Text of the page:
In March 2010, Morgan commenced an action in the bankruptcy court, seeking declaratory and injunctive relief barring the Fredericos from proceeding against Morgan in state court. The sale order protected Morgan from liability for claims against the debtor arising prior to, or as a result of, the purchase and sale. The sale order further provided that Morgan could not be deemed a successor of the debtor or be responsible for "'any liability of the debtor'" as a result of the consummation of the sale, the opinion noted. Morgan contended that the sale order protected it from all tort claims arising from products manufactured and sold prior to the bankruptcy sale, and because the truck involved in the accident was manufactured and sold by the debtor prior to the bankruptcy sale, Morgan could not be liable to the Fredericos.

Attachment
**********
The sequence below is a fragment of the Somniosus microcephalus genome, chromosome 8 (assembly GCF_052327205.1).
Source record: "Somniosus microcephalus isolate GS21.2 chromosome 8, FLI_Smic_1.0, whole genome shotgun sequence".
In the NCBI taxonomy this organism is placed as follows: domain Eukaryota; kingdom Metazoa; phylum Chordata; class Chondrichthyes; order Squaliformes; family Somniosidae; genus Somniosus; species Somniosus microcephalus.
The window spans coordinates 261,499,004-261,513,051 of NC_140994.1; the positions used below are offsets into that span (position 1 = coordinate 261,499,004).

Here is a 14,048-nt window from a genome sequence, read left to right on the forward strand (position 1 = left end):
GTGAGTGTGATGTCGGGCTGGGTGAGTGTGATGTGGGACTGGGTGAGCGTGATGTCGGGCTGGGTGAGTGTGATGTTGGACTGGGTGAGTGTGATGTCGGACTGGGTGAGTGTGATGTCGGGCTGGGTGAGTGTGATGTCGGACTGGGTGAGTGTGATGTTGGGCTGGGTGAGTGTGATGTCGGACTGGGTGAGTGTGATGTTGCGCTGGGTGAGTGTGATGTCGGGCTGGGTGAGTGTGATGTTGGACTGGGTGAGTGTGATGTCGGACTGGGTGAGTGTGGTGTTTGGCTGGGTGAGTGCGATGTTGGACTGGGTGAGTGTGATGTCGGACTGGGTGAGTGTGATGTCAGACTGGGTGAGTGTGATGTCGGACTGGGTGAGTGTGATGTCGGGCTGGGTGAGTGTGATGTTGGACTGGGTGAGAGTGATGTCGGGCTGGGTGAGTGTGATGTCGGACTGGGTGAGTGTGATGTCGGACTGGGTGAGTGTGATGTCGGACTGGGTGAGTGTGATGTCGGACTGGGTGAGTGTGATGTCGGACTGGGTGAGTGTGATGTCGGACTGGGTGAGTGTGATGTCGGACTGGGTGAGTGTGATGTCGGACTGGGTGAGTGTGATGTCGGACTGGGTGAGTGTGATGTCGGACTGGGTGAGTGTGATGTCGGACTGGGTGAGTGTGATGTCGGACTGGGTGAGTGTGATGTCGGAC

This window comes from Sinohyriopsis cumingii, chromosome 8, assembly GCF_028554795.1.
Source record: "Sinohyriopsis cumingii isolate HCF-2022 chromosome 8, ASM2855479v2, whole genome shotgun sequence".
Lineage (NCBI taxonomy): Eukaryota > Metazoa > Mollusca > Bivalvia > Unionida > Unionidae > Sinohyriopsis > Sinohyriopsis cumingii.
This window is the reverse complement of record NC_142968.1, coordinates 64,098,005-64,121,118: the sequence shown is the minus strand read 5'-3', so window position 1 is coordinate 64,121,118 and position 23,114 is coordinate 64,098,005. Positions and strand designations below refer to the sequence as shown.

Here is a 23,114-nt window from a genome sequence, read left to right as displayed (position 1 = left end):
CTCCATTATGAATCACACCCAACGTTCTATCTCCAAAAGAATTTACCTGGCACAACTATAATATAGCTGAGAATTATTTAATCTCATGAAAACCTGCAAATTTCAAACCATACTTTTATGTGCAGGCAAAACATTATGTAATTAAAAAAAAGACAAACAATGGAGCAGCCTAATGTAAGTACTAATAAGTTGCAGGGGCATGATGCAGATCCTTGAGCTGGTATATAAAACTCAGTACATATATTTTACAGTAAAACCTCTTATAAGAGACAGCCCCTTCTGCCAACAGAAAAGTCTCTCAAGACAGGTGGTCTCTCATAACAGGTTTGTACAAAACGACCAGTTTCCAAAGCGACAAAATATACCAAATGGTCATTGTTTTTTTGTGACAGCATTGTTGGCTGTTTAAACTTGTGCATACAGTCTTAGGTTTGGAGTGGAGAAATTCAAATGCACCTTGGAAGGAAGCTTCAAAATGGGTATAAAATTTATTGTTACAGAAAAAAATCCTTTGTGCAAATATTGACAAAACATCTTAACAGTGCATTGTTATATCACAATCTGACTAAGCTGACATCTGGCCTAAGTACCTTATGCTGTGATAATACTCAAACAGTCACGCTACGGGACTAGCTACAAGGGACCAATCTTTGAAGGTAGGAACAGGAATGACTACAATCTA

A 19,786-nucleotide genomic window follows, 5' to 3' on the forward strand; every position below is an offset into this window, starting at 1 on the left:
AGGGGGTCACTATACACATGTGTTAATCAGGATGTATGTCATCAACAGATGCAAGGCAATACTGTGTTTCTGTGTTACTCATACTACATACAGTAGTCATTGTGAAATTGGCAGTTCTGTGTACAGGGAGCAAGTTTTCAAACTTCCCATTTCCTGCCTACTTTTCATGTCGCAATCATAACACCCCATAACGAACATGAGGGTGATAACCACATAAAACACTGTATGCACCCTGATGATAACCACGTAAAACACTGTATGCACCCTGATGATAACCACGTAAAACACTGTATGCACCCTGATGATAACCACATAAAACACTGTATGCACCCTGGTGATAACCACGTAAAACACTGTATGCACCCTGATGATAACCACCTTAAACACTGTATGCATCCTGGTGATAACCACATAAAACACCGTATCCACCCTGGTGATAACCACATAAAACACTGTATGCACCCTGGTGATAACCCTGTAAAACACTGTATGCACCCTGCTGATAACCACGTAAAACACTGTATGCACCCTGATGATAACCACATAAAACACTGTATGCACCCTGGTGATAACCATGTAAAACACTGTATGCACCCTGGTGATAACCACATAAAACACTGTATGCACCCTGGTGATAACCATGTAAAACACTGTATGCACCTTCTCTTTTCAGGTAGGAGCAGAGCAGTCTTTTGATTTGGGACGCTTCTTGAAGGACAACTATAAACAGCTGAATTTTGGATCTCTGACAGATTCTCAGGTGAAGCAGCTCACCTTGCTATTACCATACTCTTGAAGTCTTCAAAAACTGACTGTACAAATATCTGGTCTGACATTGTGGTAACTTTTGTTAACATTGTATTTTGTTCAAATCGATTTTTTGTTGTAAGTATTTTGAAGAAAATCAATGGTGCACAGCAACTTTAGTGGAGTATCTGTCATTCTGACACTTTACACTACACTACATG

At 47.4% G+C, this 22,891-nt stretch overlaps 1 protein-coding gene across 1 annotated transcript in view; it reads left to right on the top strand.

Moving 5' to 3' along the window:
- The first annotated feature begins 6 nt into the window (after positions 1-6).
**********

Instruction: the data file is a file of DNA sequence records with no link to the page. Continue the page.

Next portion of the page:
Section 363(f) of the Bankruptcy Code authorizes the trustee to sell an estate's interest in property "free and clear of any interest in such property." Section 363(f) specifically speaks to in rem relief, which clears the assets themselves of attendant liabilities, and allows the buyer to acquire them without apprehension that a creditor can enforce a claim against those assets. In addition, § 363(f) has been interpreted to authorize the bankruptcy court to grant in personam relief, thus exonerating the buyer from successor liability, including liability for future tort claims.
Morgan argued that the sale order effectively protected it from all successor liability claims. However, the Grumman court disagreed and found that the sale order could only shield Morgan from liability against those plaintiffs who held a "claim" in the bankruptcy case. The sale order protected Morgan from liability for claims arising against the debtor, but it was not a complete protection against all tort liabilities. Whether the claim was one that Morgan was protected from by the sale order depended on the categorization of the future tort liability asserted by the Fredericos.